Everyone knows about RDAs (Recommended Daily Allowances) of various nutrients. In a speech to new University of Washington students, David Salesin, a computer scientist, advised them to “maintain balance” by getting certain experiences daily:
- something intellectual [such as a computer science class] (not so hard in college);
- something physical (like running, biking, a team sport);
- something creative (like music, art, or writing); and
- something social (like lunch with a friend).
This served him well in college, he said, and he continued it after college.
I think he’s right — we need certain experiences to be healthy just as we need certain nutrients. My rough draft of such a list would be this: 1. Social. 2. Physical. Nassim Taleb’s ideas about exercise seem as good as anyone’s. This is really several requirements, for different sorts of exercise. 3. Travel. About an hour per day. 4. Hunger. The data behind the up-day-down-day diet suggest we should experience a substantial amount of hunger every week. 5. Face-to-face contact in the morning. About an hour. 6. Morning sunlight. An hour? 7. Being listened to. I suspect the therapeutic value of psychotherapy derives from this. I believe this is one reason blogging is popular — it provides a sense of being listened to. 8. Being helpful. 9. Being recognized as having value. Blogging helps here, too. 10. Being part of a group effort, something larger. Of course #1 (social) and #5 (morning faces) can come from the same experience, and so can #2 (physical) and #3 (travel). I wouldn’t say we need #7-#10 every day but perhaps several times per week.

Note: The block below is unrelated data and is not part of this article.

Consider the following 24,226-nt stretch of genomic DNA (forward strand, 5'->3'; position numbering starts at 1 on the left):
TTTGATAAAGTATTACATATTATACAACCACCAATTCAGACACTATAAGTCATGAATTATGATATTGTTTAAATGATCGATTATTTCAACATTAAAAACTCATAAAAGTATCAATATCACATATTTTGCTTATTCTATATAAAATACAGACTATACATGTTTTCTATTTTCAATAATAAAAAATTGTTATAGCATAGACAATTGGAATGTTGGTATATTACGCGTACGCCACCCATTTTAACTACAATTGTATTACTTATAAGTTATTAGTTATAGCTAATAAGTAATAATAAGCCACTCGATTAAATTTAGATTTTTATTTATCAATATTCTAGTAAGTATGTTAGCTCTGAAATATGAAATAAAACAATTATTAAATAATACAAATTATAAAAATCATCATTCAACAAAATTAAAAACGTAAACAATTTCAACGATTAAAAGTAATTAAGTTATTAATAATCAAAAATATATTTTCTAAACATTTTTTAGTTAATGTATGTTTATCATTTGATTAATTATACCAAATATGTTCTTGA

I might add two more things: 11. Learning. After I started studying Chinese via Anki/treadmill, I started to sleep better. It wasn’t the treadmill; that wasn’t new. Several studies have found that people sleep more when they are learning intensely. After I became a professor, instances of concentrated learning — such as learning to use R — became rare. I remember how good they felt. How intense learning could go on throughout your life during the Stone Age isn’t obvious, however. Presumably all the experiences we need to be healthy were easily available then. 12. Foot stimulation. In a Beijing park, I came across a cobblestone track about a hundred yards long. Walking on it is supposed to be beneficial. I took off my shoes and socks and tried it. I was astonished how painful it felt — but day by day I could stand on it longer. This is a topic for another post but of course in the Stone Age people got a lot more foot stimulation than anyone reading this. Commercial cobblestone track. Thanks to Tim Lundeen for reawakening my interest in this.